22 de octubre de 2022

Marked Wing Condylostylus

There are three species of Condylostylus that we don't have a lot of information on, and that are very similar. They are C. inornatus, C. quadricolor, and C. leonardi. All three differ from other marked wing species by having the fore tibiae yellow. Here I will be adding information and accumulating links to possible and confirmed observations.

C. inornatus

Unlike the other species, the mid tibia is dark.
Confirmed observations:
https://www.inaturalist.org/observations/93545891

C. quadricolor

Unlike C. leonardi, the hind tarsal segments steadily decrease in length, and the border of the green-black areas on each tergite is diffuse.
Confirmed observations:
https://www.inaturalist.org/observations/123902280
https://www.inaturalist.org/observations/123182305
https://www.inaturalist.org/observations/115937086
https://www.inaturalist.org/observations/109613622
https://www.inaturalist.org/observations/106406506
https://www.inaturalist.org/observations/93687482
https://www.inaturalist.org/observations/84493302
https://www.inaturalist.org/observations/74010927
https://www.inaturalist.org/observations/39780304

Likely, based on range:
https://www.inaturalist.org/observations/77148364
https://www.inaturalist.org/observations/20934981
https://www.inaturalist.org/observations/138153856
https://www.inaturalist.org/observations/129845812
https://www.inaturalist.org/observations/73957125
https://www.inaturalist.org/observations/123017348
https://www.inaturalist.org/observations/18872833

C. leonardi

Unlike C. quadricolor, the last three hind tarsal segments are all subequal in length, and the border of the green-black areas on each tergite is sharp.
Confirmed observations:
https://www.inaturalist.org/observations/133698570
https://www.inaturalist.org/observations/133860943
https://www.inaturalist.org/observations/120273319
https://www.inaturalist.org/observations/105136835
https://www.inaturalist.org/observations/36996072
https://www.inaturalist.org/observations/133712421

Likely, based on range:
https://www.inaturalist.org/observations/133635244
https://www.inaturalist.org/observations/92814269
https://www.inaturalist.org/observations/93199299

Females

of C. quadricolor and C. leonardi are distinct from females of the C. sipho group in that they have a dark posterior area on the hind femora.
Observations:
https://www.inaturalist.org/observations/120273316
https://www.inaturalist.org/observations/123320254
https://www.inaturalist.org/observations/60385421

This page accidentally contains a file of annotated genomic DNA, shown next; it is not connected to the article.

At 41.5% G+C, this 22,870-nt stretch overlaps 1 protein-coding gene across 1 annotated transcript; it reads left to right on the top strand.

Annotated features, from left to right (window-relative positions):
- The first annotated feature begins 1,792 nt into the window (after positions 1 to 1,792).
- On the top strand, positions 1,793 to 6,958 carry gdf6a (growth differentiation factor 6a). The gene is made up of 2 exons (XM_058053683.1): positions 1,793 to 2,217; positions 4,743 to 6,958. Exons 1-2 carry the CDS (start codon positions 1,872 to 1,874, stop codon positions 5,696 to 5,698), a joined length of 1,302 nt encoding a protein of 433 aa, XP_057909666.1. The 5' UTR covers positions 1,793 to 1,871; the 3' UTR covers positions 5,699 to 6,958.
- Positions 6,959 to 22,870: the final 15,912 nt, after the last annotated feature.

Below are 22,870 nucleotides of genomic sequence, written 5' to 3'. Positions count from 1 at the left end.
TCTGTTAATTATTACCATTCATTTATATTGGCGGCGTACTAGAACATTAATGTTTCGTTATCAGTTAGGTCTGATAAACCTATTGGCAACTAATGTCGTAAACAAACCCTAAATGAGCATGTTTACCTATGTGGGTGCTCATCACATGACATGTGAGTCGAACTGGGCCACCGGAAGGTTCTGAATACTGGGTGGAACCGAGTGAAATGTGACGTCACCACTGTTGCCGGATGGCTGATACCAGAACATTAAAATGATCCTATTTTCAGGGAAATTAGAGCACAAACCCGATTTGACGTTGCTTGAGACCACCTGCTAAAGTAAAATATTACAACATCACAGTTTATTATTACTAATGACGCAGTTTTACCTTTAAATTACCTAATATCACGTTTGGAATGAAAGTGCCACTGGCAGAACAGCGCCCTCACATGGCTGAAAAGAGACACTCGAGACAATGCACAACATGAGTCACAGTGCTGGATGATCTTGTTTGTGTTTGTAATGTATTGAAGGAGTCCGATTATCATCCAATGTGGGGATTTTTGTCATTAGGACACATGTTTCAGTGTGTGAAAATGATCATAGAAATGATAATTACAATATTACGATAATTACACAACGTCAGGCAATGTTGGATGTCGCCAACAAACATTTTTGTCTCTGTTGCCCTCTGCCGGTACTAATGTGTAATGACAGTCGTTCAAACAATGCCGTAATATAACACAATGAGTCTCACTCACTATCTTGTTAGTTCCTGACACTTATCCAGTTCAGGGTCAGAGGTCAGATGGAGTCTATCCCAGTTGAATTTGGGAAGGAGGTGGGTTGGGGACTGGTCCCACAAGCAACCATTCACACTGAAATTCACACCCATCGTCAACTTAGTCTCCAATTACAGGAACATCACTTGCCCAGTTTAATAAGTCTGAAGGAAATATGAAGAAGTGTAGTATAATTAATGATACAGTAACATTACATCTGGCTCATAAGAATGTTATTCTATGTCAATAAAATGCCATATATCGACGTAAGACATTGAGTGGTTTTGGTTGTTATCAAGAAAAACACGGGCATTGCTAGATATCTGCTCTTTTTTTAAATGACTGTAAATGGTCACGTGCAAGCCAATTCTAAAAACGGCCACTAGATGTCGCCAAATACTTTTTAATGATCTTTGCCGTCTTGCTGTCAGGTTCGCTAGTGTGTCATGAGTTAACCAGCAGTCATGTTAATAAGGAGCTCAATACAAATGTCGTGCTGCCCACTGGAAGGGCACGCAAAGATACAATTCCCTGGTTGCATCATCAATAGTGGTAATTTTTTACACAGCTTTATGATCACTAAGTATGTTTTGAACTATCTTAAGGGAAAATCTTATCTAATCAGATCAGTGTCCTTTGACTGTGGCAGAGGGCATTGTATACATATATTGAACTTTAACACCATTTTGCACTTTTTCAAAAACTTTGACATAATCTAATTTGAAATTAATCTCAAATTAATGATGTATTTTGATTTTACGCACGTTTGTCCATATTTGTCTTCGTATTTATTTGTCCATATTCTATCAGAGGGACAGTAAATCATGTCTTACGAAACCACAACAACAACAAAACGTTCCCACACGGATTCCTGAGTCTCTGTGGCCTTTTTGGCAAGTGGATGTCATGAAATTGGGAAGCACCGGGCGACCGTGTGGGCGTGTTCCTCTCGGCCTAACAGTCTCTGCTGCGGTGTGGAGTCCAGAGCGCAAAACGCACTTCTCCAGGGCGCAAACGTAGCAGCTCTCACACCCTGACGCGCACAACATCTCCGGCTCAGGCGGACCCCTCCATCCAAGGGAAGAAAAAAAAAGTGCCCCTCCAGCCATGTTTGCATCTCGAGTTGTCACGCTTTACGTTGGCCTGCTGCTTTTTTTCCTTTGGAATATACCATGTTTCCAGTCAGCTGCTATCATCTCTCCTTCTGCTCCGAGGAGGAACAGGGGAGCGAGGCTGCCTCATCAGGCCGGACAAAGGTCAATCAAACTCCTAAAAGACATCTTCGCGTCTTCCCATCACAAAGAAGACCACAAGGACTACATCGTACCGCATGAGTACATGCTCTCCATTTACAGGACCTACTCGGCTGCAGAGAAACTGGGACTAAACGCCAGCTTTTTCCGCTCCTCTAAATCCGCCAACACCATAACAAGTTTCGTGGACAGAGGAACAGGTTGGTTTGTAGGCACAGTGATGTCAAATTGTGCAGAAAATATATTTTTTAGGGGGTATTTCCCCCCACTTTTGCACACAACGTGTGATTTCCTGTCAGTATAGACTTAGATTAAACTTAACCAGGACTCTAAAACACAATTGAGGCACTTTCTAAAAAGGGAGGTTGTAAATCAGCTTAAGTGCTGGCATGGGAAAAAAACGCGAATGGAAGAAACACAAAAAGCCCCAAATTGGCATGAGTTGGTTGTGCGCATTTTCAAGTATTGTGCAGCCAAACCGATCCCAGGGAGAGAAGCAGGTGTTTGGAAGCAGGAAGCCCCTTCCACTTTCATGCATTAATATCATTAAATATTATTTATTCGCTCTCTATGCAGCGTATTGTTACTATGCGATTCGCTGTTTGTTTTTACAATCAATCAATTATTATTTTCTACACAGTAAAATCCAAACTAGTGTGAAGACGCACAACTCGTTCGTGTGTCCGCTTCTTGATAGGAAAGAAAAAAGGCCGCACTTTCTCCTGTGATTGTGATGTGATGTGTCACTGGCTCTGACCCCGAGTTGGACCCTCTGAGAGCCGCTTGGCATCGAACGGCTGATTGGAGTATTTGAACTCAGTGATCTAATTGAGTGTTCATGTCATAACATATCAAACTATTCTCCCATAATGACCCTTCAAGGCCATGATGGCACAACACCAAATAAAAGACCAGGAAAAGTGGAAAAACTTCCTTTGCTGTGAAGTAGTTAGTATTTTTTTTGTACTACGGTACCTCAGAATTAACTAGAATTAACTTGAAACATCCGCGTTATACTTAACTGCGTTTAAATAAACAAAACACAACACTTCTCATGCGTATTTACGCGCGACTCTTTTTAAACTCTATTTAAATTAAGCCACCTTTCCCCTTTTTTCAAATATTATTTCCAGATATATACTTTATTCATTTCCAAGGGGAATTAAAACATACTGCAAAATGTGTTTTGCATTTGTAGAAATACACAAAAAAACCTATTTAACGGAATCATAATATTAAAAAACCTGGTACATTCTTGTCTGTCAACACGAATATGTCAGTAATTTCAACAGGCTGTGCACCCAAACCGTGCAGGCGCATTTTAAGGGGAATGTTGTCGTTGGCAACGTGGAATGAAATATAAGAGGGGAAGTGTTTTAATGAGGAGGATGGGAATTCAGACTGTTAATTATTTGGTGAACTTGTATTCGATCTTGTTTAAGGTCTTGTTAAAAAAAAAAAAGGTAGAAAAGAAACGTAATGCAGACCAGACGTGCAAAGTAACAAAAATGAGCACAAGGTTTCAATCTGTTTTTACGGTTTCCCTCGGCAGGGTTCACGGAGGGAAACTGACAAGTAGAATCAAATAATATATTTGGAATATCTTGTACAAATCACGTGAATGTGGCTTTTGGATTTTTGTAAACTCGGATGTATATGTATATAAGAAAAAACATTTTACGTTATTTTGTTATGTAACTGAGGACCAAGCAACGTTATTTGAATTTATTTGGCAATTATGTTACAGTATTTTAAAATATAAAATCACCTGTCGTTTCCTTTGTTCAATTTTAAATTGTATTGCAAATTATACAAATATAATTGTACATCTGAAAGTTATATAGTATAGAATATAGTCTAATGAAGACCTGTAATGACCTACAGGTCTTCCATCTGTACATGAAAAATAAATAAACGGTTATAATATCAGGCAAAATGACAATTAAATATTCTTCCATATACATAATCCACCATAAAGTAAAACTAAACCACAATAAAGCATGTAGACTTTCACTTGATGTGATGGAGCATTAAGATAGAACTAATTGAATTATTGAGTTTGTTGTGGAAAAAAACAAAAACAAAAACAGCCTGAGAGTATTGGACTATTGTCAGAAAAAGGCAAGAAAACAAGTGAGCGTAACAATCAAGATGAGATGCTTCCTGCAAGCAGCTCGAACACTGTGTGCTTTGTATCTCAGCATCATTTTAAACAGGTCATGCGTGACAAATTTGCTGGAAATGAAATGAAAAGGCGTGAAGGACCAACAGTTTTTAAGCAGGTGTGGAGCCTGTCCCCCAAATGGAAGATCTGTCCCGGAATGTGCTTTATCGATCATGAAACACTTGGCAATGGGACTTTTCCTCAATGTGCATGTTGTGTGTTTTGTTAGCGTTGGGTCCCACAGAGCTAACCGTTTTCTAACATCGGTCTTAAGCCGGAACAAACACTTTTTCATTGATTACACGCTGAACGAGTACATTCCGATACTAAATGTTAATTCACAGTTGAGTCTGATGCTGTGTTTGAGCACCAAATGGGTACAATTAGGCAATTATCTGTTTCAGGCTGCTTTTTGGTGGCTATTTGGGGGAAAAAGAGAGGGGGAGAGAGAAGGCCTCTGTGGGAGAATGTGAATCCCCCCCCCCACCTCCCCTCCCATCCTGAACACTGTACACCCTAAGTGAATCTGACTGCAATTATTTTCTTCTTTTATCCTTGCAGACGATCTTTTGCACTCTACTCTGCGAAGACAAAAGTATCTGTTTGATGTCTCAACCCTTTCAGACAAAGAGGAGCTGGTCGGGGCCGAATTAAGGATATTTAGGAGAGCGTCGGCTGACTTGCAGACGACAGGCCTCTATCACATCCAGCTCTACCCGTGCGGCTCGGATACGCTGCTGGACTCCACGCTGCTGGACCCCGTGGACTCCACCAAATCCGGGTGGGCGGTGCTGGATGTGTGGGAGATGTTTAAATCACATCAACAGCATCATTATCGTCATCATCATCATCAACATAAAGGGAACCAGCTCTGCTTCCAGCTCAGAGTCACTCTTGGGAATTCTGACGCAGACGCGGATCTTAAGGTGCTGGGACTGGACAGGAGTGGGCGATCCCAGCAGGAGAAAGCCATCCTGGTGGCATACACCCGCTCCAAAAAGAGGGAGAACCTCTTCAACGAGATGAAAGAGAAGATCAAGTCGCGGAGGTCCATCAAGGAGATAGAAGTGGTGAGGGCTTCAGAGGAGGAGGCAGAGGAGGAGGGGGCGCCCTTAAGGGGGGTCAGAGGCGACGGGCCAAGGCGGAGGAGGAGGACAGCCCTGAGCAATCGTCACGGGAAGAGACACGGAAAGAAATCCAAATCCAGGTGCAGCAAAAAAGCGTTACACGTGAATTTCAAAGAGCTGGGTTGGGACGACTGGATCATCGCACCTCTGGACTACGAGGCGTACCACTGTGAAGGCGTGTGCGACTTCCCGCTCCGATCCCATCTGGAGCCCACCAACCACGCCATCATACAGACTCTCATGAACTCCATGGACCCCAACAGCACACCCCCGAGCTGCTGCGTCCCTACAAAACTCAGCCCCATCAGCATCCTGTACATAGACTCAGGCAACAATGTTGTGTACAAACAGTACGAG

https://www.inaturalist.org/observations/115995861
https://www.inaturalist.org/observations/106406502
https://www.inaturalist.org/observations/128160949
https://www.inaturalist.org/observations/76041141
https://www.inaturalist.org/observations/121393367
https://www.inaturalist.org/observations/64223604
https://www.inaturalist.org/observations/96330119
https://www.inaturalist.org/observations/115414488
https://www.inaturalist.org/observations/76968353
https://www.inaturalist.org/observations/91027484

Anotado en 22 de octubre de 2022 a las 11:31 PM por zdanko zdanko | 3 comentarios | Deja un comentario

29 de agosto de 2022

31 de julio de 2022

02 de marzo de 2022

09 de agosto de 2021

Rearing Homopteran-Predatory Syrphid Larvae

My experience with rearing Syrphids is limited to aphid-eating predators. For information about rearing larvae that don't feed on aphids, refer to Rotheray, 1993 (see footnote*).


With the assistance of @edanko, I have reared three Syrphine species: Allograpta obliqua, Eupeodes americanus, and Syrphus knabi. All three of the genera predate on aphids. Here's how I went about it:

First, put the larva in a small, preferably plastic, container. You can choose to put a layer of paper towel on the bottom right now if you wish. Put a layer of paper towel covering the opening of the container, and attach with a rubber band.

Next, you'll want to find a healthy colony of aphids to harvest from. If possible, it's preferable to take from the colony you found the larva on. Every morning and every evening, depending on how fast your larva eats, take a leaf of aphids and put it in the container with the larva. This worked for me, but I'm sure there are more efficient ways of doing that.

Once the larva pupates, if you didn't already, put paper towel on the bottom of the container so it doesn't roll around. Now, all you have to do is wait. Check on the pupa throughout the days to see if the fly has emerged. Once it has, your time to photograph it is limited.

My method to photograph is to put the container in a large ziploc bag, and push the lens through the opening of the bag, leaving as little space as possible for the fly to escape. Hopefully, at this point it's recently eclosed, so it won't fly that much.

Once you have the necessary photos, you can try, if you're confident enough, to get the fly on your finger or another rigid object, and carry it outside. There, you can get better photos with nice lighting, and once the fly is ready, it can leave your finger and fly away.


Thanks for reading! I hope this is helpful. If you have any ideas or suggestions, please leave them in a comment or message me so I can edit this post. This is somewhat of a wiki, as I want this to be a good resource for rearing predatory Syrphids. See comments below from other people with experience in this for some more tips.

*(See p. 26: https://diptera.info/downloads/df_1_9_Colour_Guide_to%20Hoverfly_Larvae.pdf)

Anotado en 09 de agosto de 2021 a las 03:29 PM por zdanko zdanko | 20 comentarios | Deja un comentario